St. Clair County taxpayers could end up spending close to $2 million to compensate the Caseyville Rifle and Pistol Club for improvements made there if the county prevails in an eminent domain hearing next week.
County leaders want to seize and shut down the club because, they argue, the shooting range's location in the glide path of planes landing and taking off at Scott Air Force Base aircraft constitutes a public hazard.
In preparation for the Nov. 8 hearing in St. Clair County Circuit Court, the County Board passed a resolution Monday night authorizing State's Attorney Robert Haida and a law firm hired by the county to use eminent domain to seize the 32-acre site.
The County Board also approved a related measure Monday to ask a judge to issue an injunction to shut down the firing range.
The board approved the measure 18 days after Harry Sterling, the gun club's lawyer, filed a response to the county's eminent domain lawsuit.
One of the defenses Sterling cited was the county's failure up to that point to pass a resolution authorizing a request for a court injunction, court papers show.
Neither move impressed Randy Seper, the gun club's president.
"I don't think it's going to help them," Seper said of the eminent domain resolution. "I was under the impression they had to do that before they sued me."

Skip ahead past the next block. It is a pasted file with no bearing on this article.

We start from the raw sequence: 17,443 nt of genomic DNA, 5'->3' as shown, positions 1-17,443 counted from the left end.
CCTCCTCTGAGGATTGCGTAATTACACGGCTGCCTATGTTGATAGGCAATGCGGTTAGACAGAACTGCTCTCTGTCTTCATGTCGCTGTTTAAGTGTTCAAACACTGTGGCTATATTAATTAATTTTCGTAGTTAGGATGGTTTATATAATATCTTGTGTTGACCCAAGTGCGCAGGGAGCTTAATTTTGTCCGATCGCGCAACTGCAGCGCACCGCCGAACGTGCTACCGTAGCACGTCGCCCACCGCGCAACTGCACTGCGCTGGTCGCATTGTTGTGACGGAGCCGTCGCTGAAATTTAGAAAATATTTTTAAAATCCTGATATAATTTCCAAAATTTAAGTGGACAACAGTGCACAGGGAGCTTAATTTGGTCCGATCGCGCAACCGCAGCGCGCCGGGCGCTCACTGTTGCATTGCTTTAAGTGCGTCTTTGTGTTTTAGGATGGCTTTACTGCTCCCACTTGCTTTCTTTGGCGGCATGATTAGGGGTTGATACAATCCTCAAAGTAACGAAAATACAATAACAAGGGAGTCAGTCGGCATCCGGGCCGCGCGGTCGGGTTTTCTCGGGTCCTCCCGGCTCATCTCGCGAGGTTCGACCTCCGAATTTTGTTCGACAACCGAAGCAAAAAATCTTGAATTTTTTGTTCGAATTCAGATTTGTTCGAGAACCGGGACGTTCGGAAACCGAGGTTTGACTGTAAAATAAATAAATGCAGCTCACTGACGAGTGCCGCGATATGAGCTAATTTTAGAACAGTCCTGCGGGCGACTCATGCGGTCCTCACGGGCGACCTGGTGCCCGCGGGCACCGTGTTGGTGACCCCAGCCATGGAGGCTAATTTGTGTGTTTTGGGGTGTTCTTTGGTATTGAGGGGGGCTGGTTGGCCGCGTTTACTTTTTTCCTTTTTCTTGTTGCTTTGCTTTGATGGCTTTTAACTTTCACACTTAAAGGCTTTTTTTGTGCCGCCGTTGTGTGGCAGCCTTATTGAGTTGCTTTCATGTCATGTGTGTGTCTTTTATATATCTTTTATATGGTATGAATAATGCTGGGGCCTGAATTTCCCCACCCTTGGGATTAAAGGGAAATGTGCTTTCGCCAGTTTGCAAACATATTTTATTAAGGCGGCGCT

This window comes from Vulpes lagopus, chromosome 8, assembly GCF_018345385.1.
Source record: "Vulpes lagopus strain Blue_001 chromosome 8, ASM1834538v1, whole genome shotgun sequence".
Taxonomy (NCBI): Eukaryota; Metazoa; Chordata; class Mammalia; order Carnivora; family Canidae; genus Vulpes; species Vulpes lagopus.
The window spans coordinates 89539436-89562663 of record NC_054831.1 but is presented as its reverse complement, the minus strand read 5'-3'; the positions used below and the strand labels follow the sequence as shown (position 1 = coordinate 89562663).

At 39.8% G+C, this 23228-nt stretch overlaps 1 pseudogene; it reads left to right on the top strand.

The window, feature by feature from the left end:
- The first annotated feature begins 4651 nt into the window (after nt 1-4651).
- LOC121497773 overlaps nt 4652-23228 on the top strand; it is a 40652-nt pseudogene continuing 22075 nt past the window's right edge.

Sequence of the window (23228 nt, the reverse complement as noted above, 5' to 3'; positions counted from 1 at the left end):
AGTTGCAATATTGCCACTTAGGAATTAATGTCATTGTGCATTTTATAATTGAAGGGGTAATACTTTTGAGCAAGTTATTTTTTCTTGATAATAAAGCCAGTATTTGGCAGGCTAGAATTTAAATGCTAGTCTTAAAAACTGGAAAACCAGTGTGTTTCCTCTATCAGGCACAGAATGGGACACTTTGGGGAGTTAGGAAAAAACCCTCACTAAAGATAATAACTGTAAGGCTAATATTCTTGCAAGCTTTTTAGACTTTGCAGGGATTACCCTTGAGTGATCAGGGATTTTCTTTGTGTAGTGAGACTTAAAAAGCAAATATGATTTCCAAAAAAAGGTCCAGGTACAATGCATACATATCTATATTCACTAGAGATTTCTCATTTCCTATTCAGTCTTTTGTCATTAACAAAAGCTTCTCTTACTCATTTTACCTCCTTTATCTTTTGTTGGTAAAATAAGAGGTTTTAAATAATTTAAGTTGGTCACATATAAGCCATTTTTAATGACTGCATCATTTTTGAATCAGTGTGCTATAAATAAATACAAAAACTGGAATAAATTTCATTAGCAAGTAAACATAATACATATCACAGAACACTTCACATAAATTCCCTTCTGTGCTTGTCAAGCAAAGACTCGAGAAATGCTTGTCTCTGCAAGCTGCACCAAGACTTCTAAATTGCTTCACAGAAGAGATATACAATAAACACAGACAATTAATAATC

Haida declined to comment on the resolutions. Before the vote Monday, he urged the board to approve them because they "put the case in the best possible strategic position," he said.
The Nov. 8 eminent domain hearing will center on a central question to be answered by Associate Judge James Radcliffe: Does the club's location pose a public danger?
To Seper, the answer is obvious.
"If we believed there was any danger, we wouldn't allow people to shoot," he said.
Seper and Mascoutah City Manager Terry Draper agree that senior Air Force officers did not voice their opposition to the gun range until after the Mascoutah City Council approved its location in March 2005.
"Our position is that dialogue about how it was inappropriate took place after the approval by the council," Draper said.
If the county wins its eminent domain case, then it would be obligated to pay fair market value for the property, which could be determined either through negotiations or the decision of a jury after a court trial.
Improvements to the site include $334,000 in grading and the construction of berms, $107,000 for the construction of a new building, $68,628 for engineering and architectural costs and more than $400,000 for the construction of covered shooting positions, according to papers filed by Sterling.
Other costs push the club's total investment in the site to around $2 million, Seper said.